Luck,’ I thought to
myself. ‘I’ll need more than

that. I’ll need a miracle.’ But I took the
grubby lace and put it inside my sock.

Thanks,’ I called out to

What a bunch of losers,’
I heard Spike mutter.






Chapter 13




I put the kicking tee into place and set up
the ball. I looked from the ball to the goal posts and back to the
ball. It seemed an easy shot. At least for Sprigs it might have
been an easy shot. But for me it was another story altogether.

Boy, was I nervous. I was so nervous, I was
sweating. I heard Mr Marlow’s voice in my head. ‘Attitude’s
everything. If you think you can do it, you can. Steady. Focus.
Imagine the ball flying high. Imagine putting the ball right where
you want it to be.’

I tried my best to follow Mr Marlow’s advice
but my kicking foot felt stiff and tight in my boot.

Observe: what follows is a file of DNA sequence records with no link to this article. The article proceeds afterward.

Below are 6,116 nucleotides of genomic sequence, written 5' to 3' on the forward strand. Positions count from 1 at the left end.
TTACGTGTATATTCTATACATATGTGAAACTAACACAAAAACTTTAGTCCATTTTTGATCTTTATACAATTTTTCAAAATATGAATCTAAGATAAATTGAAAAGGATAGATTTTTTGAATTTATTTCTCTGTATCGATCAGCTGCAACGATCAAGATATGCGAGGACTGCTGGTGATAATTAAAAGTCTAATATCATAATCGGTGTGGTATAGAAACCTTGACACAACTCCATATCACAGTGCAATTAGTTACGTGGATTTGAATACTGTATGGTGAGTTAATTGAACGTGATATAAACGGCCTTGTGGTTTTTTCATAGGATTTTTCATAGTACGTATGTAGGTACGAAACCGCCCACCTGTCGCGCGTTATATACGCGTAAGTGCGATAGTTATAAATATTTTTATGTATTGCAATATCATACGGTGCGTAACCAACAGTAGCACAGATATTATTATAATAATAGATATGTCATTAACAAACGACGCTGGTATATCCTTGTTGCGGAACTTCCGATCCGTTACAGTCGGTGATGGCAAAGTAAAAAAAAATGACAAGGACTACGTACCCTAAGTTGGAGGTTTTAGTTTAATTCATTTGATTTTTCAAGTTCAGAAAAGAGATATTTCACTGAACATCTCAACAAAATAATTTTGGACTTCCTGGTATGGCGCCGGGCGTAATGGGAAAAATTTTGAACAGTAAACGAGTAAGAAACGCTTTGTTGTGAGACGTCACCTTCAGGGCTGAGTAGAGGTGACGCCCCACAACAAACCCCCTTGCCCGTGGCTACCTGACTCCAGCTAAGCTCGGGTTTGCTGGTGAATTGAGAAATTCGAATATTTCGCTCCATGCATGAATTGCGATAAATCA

Even if I got this one, I realised, we’d
still be behind by two points.

I started my run.

I stopped.

Deep breath.

I started again.

I stopped.

Another deep breath.

While the Greens stood silent and anxious
around me, the Reds whistled and booed and laughed until the Ref
had to blow his whistle. ‘Keep quiet,’ he said.

I couldn’t do it.

to do it.

One last run up.

Kick, and the ball flies.

It goes high. The Greens almost stop
breathing and so do I. And the ball goes just wide of the post!

So close. But being so close means nothing.
I missed it. I missed what would have been an easy shot for old
Sprigs. I can’t believe it, but I have to. I missed.

On the sideline the Red Brigade cheers. The
Greenies, on the other hand, look as if they’re going to cry into
their scarves.

Suddenly I get the very bad, very
deep-sinking feeling that I’ve lost the Greens the Grand Final, and
that maybe Spike was half right. The Greens aren’t the losers, I

BOOK: Cauliflower Ears
9.55Mb size Format: txt, pdf, ePub